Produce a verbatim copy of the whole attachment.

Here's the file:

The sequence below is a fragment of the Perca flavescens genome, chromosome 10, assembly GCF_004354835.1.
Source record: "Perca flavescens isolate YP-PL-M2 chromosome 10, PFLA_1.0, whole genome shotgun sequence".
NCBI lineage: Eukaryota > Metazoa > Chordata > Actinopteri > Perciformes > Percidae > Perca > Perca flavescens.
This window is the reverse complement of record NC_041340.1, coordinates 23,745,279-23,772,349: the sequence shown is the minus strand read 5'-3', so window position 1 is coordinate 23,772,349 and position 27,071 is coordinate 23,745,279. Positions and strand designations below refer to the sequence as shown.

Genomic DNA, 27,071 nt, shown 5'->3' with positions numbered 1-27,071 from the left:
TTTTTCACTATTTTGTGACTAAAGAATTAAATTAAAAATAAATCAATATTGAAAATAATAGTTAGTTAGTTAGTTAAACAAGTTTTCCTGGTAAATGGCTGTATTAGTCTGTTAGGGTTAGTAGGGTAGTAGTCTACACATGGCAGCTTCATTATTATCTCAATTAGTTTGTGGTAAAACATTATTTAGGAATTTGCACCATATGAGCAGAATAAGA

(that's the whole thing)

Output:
The sequence below is a fragment of the Perca flavescens genome, chromosome 10, assembly GCF_004354835.1.
Source record: "Perca flavescens isolate YP-PL-M2 chromosome 10, PFLA_1.0, whole genome shotgun sequence".
NCBI lineage: Eukaryota > Metazoa > Chordata > Actinopteri > Perciformes > Percidae > Perca > Perca flavescens.
This window is the reverse complement of record NC_041340.1, coordinates 23,745,279-23,772,349: the sequence shown is the minus strand read 5'-3', so window position 1 is coordinate 23,772,349 and position 27,071 is coordinate 23,745,279. Positions and strand designations below refer to the sequence as shown.

Genomic DNA, 27,071 nt, shown 5'->3' with positions numbered 1-27,071 from the left:
TTTTTCACTATTTTGTGACTAAAGAATTAAATTAAAAATAAATCAATATTGAAAATAATAGTTAGTTAGTTAGTTAAACAAGTTTTCCTGGTAAATGGCTGTATTAGTCTGTTAGGGTTAGTAGGGTAGTAGTCTACACATGGCAGCTTCATTATTATCTCAATTAGTTTGTGGTAAAACATTATTTAGGAATTTGCACCATATGAGCAGAATAAGA